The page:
Recently, there's been a lot of media coverage over self-driving (or autonomous) cars. DARPA has funded several challenges, open to all comers, for developing autonomous vehicles. A Stanford University team won the 2005 Grand Challenge, and a Carnegie-Mellon team won the 2007 Urban Challenge.We all know that Google has been developing and using self-driving cars for a while; see this Wikipedia entry for more details. In a recent keynote presentation  - "Google's Self Driving Cars: The Technology, Capabilities, & Challenges" - at the 2013 Embedded Linux Conference, Andrew Chatham claims that they've driven over 400,000 miles. Not a tremendous amount, certainly, but rather enough to have gained a lot of experience and press coverage. 

Now we're told: "Fully self-driving cars expected by 2030"; at least that's what is claimed at this point. And the article goes on to state that a few automobile manufacturers expect to have some of that capability as early as 2025. Sounds pretty terrific: reduce accidents, help the environment, let visually-impaired people drive again: it's a long and exciting list of benefits.

All this is done through hardware and (lots) of software... very complicated stuff. And the software engineers associated with this effort are smart, earnest, hard-working, and well-meaning folks. 

Sounds great... right?

Well... maybe not? We've also heard a great deal about software failures recently. The Affordable Care Act website was late and extremely buggy (I don't have to give you a link for this -- it's all over the web) and is only the latest and most visible example. There are many more. Just Google "recent software failures" and you'll be treated to a cornucopia of problems, like the first entry in Highest profile software failures of 2012 which describes a software trading bug which "cost a trading firm $440 Million in 45 minutes". The list of such failures is seemingly endless. On a more personal note, I'm sure many of you have experienced software problems with your everyday applications, or tried to upgrade a program only to introduce new problems.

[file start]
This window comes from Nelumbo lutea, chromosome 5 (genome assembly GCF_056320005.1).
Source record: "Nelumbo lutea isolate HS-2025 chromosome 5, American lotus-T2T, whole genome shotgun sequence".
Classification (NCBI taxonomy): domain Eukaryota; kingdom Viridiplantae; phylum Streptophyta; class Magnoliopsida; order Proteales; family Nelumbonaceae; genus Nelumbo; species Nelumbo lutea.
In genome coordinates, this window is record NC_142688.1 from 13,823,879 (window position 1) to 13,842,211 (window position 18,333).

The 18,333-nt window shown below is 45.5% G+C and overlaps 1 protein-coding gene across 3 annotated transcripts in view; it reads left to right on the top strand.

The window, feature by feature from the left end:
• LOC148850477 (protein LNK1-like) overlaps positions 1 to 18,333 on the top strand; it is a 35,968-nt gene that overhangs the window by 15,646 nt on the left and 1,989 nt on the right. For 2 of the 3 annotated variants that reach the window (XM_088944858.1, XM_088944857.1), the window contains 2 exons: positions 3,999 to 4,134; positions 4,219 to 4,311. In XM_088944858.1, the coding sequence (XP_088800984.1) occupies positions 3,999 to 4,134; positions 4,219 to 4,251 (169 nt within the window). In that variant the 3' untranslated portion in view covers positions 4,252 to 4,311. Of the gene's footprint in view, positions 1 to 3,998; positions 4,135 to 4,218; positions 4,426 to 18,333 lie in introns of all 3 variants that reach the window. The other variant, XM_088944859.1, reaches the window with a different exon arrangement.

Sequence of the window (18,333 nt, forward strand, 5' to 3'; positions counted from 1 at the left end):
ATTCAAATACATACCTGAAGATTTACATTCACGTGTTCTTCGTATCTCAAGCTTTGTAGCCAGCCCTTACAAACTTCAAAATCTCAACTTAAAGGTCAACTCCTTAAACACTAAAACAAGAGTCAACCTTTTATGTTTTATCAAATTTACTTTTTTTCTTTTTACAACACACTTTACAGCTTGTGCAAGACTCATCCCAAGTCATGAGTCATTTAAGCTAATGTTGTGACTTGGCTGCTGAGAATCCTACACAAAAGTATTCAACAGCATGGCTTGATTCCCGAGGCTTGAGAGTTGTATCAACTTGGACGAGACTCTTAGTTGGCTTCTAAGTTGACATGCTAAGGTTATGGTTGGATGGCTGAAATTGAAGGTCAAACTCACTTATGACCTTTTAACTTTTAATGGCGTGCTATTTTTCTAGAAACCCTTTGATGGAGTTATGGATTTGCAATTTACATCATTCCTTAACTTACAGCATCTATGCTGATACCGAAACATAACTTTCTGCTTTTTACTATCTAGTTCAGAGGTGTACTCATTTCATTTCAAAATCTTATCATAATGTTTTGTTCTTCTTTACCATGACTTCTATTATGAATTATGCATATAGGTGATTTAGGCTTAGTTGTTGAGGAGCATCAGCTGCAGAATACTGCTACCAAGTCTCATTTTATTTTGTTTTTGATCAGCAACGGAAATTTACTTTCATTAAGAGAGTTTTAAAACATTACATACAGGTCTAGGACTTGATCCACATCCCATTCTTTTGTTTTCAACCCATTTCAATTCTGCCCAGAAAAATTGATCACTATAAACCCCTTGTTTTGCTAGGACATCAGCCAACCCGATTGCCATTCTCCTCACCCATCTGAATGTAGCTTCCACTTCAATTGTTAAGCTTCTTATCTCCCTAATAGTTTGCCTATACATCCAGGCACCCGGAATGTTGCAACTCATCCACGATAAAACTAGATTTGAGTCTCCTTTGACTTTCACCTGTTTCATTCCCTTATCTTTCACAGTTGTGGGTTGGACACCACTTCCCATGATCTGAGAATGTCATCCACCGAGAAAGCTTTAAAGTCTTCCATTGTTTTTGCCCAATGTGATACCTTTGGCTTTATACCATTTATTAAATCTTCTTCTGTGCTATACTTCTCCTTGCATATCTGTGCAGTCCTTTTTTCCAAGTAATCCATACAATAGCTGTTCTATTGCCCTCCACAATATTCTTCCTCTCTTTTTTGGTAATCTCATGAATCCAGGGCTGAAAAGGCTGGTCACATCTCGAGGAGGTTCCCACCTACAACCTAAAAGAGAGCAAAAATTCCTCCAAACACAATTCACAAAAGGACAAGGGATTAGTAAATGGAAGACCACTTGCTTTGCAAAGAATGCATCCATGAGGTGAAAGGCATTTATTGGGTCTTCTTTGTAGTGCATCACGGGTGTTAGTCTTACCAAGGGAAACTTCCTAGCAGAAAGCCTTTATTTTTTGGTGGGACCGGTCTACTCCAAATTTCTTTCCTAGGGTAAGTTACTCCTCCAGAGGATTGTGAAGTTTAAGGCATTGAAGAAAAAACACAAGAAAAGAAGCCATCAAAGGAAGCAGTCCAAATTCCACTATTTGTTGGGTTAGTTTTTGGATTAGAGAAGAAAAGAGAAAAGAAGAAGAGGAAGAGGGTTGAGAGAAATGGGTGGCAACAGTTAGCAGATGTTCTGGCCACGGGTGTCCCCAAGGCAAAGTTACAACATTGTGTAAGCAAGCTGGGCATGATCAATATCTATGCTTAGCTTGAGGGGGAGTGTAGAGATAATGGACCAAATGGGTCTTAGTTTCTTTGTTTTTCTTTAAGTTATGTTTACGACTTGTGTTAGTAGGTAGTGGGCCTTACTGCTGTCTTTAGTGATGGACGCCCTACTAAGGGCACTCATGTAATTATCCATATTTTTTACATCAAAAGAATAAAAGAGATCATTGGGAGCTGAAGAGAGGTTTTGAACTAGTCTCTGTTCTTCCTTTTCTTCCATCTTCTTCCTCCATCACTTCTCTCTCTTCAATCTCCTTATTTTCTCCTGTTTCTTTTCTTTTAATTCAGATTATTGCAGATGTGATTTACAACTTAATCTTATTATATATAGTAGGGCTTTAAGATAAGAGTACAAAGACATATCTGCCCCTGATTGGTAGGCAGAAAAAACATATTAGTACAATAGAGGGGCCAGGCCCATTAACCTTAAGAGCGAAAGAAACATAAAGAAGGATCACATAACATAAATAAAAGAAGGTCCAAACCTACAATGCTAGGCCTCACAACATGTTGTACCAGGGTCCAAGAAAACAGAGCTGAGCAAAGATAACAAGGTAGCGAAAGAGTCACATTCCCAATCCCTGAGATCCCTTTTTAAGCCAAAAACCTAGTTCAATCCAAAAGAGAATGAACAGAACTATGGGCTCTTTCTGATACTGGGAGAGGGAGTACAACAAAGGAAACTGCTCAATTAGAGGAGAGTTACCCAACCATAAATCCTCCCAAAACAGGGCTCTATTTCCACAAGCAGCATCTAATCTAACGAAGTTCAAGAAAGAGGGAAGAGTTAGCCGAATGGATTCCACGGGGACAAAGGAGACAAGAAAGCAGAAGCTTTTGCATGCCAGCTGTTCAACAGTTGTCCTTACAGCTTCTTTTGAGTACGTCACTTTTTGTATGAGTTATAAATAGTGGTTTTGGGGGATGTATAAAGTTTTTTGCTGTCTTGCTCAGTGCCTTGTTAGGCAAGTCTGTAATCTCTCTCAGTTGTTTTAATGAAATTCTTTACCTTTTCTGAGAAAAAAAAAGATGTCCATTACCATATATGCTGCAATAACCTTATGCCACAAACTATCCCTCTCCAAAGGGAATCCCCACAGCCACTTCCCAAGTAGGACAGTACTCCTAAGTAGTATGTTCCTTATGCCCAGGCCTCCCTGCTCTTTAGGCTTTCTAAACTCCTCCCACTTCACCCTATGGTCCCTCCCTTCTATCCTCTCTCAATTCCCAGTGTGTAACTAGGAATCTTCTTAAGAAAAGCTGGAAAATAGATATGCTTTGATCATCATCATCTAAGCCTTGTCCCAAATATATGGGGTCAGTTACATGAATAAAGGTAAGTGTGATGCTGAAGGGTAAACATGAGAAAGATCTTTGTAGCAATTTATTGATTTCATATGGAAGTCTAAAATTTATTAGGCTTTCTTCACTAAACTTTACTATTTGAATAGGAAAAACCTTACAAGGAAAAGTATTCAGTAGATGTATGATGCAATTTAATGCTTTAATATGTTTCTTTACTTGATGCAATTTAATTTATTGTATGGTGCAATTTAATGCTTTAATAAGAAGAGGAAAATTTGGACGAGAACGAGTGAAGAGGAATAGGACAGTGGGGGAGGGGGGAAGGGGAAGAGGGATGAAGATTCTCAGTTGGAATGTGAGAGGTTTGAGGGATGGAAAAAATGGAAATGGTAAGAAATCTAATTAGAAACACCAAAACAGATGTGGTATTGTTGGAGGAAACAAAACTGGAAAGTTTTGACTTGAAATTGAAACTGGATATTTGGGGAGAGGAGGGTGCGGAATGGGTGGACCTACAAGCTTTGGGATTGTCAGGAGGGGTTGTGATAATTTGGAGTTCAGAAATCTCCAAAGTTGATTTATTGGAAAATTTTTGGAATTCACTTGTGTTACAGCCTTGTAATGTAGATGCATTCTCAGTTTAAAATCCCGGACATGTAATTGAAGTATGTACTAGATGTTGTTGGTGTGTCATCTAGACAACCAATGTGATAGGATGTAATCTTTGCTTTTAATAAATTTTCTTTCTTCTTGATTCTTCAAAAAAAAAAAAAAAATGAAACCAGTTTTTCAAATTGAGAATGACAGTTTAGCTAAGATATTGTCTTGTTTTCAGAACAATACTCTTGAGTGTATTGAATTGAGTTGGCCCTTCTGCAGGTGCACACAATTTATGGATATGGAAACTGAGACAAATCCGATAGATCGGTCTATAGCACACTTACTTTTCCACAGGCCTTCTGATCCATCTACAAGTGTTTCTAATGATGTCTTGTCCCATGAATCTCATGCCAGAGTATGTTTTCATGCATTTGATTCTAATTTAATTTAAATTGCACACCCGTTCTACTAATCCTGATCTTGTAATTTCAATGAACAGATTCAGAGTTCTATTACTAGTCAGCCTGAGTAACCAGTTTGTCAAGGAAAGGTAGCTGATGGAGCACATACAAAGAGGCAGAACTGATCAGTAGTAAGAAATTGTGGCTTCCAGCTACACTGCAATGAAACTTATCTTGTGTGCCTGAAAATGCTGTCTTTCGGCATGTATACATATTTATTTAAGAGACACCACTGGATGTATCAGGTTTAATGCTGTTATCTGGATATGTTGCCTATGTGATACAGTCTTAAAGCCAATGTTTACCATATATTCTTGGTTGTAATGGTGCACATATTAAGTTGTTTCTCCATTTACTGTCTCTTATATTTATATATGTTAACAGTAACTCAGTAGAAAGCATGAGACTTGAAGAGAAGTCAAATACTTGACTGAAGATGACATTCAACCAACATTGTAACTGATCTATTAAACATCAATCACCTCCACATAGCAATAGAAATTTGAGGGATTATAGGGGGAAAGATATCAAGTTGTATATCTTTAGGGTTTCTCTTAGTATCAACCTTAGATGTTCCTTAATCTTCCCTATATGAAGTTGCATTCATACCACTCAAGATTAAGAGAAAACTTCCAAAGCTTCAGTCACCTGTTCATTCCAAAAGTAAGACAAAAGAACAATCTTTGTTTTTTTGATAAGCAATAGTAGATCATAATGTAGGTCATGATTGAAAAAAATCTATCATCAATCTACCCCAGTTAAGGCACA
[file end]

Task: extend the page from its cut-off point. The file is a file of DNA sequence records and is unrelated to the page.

We in the software industry have gotten much better at delivering good software at the same time as we're delivering way more complicated applications than were dreamed possible in the not too distant past. Whoddathunk you could pack that much functionality in a smartphone? The original Bomar four-function calculator was bigger and heavier than today's iPhone or Android phone. But that certainly doesn't mean we've got it all figured out, as all those high-profile (as well as multitudinous small) failures suggest. Robert Martin (a leading light in the software industry, fondly known as 'Uncle Bob') has an excellent article about the problems in the software industry

There's also a social question associated with self-driving cars, as expounded in "Why Google's Driverless Car is Evil" by Brad Berman. He also raises the question of security: can we make cars safe from being attacked and taken over for nefarious ends? We certainly haven't done a great job with personal computers.

The question is: what do we have to do -- what can we do -- to improve our software development capabilities so that all those self-driving cars don't wind up driving over a cliff?